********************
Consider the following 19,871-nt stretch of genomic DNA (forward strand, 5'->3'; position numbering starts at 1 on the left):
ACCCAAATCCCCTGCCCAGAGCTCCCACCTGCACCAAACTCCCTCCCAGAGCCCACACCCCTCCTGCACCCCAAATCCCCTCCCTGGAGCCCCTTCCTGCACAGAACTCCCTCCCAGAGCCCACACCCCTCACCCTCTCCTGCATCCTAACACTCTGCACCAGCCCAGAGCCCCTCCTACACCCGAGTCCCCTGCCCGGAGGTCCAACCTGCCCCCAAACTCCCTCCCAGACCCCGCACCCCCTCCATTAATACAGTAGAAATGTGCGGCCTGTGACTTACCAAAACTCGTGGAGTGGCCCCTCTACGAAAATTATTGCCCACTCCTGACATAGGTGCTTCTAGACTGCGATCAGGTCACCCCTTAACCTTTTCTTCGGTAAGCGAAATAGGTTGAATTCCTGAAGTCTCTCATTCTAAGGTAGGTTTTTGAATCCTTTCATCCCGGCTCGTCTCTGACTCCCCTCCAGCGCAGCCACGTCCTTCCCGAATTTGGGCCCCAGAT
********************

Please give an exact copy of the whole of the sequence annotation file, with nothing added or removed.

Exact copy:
Consider the following 19,871-nt stretch of genomic DNA (forward strand, 5'->3'; position numbering starts at 1 on the left):
ACCCAAATCCCCTGCCCAGAGCTCCCACCTGCACCAAACTCCCTCCCAGAGCCCACACCCCTCCTGCACCCCAAATCCCCTCCCTGGAGCCCCTTCCTGCACAGAACTCCCTCCCAGAGCCCACACCCCTCACCCTCTCCTGCATCCTAACACTCTGCACCAGCCCAGAGCCCCTCCTACACCCGAGTCCCCTGCCCGGAGGTCCAACCTGCCCCCAAACTCCCTCCCAGACCCCGCACCCCCTCCATTAATACAGTAGAAATGTGCGGCCTGTGACTTACCAAAACTCGTGGAGTGGCCCCTCTACGAAAATTATTGCCCACTCCTGACATAGGTGCTTCTAGACTGCGATCAGGTCACCCCTTAACCTTTTCTTCGGTAAGCGAAATAGGTTGAATTCCTGAAGTCTCTCATTCTAAGGTAGGTTTTTGAATCCTTTCATCCCGGCTCGTCTCTGACTCCCCTCCAGCGCAGCCACGTCCTTCCCGAATTTGGGCCCCAGAT